- Competitiveness in the marketplace is an ongoing factor. Finishing costs have traditionally been significant, especially on decorative consumer items. Not only have the labor costs been substantial, but also the cost of buffs, compounds, abrasive belts, wheels and brushes have been key contributors to the overall cost of the end product. There has been a definite trend to develop more cost-effective ways to finish products. Product development in the areas of buffs, compounds, abrasive belts and wheels, nylon belts, brushes and wheels and micro-polishing rolls has been a challenge to abrasive-media manufacturers. There are many new products and options available today to help maintain higher quality surface finishing standards at controlled costs.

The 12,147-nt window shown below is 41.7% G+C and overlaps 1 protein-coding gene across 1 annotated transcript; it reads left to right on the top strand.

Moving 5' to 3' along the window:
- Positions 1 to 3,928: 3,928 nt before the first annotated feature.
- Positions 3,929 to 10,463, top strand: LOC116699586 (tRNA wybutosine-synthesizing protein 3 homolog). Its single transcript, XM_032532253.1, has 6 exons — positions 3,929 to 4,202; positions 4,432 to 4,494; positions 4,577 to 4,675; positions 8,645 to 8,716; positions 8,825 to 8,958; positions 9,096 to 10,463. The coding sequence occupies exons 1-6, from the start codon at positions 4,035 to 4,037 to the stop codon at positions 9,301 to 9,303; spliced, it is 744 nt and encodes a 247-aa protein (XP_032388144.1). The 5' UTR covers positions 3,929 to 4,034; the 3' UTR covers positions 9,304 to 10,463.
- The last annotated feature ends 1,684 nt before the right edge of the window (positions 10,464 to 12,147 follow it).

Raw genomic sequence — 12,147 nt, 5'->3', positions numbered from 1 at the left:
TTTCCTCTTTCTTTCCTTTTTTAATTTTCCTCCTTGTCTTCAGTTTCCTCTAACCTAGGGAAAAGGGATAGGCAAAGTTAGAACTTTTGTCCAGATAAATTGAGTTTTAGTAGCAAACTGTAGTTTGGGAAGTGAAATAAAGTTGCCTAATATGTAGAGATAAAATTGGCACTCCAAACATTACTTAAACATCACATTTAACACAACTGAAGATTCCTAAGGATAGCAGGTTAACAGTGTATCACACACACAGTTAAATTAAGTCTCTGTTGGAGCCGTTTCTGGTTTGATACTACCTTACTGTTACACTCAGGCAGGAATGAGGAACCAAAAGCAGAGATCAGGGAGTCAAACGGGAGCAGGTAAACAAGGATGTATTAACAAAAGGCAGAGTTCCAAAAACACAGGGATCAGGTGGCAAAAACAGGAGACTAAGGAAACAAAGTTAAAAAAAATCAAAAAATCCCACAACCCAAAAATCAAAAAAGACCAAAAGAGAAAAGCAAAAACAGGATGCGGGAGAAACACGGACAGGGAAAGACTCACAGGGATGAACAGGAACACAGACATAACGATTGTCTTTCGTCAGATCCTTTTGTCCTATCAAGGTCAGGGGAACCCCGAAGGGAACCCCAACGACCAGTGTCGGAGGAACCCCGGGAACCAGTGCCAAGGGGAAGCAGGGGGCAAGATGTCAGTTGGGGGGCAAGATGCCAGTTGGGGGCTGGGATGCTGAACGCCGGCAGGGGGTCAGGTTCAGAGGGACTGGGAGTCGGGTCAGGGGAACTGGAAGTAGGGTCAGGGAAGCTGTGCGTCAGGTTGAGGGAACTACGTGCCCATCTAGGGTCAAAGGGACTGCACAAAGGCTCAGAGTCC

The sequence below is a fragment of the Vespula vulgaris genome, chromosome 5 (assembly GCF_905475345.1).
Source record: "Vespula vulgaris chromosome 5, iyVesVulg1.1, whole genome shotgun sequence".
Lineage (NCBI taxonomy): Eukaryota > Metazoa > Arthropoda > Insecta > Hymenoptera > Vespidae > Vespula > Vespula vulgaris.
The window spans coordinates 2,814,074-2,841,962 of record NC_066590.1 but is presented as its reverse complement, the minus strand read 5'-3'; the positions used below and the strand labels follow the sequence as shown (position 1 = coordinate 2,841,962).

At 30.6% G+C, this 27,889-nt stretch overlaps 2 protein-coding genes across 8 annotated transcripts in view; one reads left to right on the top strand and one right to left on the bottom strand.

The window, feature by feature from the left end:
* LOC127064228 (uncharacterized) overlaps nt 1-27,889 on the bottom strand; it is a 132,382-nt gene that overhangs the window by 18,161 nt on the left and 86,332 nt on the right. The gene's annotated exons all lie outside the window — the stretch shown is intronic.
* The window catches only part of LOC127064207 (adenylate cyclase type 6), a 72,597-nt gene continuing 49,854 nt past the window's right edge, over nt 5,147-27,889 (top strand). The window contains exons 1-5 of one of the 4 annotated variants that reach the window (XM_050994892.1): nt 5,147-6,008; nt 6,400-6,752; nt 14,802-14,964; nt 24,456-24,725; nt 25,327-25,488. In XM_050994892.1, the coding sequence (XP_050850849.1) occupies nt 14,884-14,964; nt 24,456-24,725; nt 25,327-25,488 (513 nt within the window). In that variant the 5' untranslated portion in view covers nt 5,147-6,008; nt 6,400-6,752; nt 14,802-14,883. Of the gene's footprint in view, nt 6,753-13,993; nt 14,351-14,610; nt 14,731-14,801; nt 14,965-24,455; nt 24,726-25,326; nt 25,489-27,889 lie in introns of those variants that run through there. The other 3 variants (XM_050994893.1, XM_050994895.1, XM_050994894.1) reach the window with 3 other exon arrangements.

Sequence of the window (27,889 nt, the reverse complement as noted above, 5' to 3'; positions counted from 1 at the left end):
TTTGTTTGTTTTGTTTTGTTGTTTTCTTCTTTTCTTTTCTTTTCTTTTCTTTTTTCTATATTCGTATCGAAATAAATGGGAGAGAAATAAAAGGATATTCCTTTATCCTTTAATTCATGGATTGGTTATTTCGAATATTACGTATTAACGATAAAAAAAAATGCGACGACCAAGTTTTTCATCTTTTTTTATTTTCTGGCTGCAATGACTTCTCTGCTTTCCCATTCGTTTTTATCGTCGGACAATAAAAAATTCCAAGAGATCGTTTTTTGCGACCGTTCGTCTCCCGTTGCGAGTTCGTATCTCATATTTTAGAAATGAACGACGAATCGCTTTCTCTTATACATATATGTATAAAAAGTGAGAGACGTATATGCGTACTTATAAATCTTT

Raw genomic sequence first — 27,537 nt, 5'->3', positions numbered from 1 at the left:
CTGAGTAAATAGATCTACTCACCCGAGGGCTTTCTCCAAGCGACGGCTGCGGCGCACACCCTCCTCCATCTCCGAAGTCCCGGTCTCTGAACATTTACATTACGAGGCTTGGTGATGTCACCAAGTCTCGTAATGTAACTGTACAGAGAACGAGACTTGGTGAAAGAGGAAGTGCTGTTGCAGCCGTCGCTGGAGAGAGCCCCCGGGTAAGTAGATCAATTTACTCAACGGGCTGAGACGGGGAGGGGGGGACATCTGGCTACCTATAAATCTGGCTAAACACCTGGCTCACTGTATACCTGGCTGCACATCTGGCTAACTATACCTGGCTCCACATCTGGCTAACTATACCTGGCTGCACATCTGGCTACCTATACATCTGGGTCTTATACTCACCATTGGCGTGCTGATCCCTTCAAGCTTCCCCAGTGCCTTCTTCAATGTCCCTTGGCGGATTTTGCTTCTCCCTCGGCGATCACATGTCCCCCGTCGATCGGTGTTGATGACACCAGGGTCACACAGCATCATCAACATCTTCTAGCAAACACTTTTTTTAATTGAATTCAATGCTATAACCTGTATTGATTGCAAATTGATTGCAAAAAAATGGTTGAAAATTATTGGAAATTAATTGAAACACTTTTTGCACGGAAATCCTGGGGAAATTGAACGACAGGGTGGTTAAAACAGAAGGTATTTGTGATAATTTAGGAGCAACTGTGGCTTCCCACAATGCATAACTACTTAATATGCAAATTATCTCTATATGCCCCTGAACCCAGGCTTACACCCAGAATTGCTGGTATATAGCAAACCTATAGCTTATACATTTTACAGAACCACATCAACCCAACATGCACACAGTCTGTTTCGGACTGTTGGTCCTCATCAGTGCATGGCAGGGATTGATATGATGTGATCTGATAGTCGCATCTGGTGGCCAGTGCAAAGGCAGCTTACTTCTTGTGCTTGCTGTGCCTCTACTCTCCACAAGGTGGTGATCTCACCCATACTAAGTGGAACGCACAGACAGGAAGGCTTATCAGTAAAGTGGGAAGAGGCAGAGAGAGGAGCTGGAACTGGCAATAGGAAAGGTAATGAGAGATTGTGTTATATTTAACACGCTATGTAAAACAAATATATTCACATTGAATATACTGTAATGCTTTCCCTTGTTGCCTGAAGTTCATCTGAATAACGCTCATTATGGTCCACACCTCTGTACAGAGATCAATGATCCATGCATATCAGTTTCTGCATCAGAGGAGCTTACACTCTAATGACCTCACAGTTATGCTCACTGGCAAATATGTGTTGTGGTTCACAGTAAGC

a. A recent example in the field of coated abrasive belts, is the development of "structured abrasives." Coated abrasive belts use a technology known as "microreplication," which has given the ability to obtain precisely shaped composite grains bonded to a belt backing. More uniform fine belt finishes can be achieved to reduce sequential belt steps, extend belt life and ultimately improve final surface quality finishes at reduced operating costs.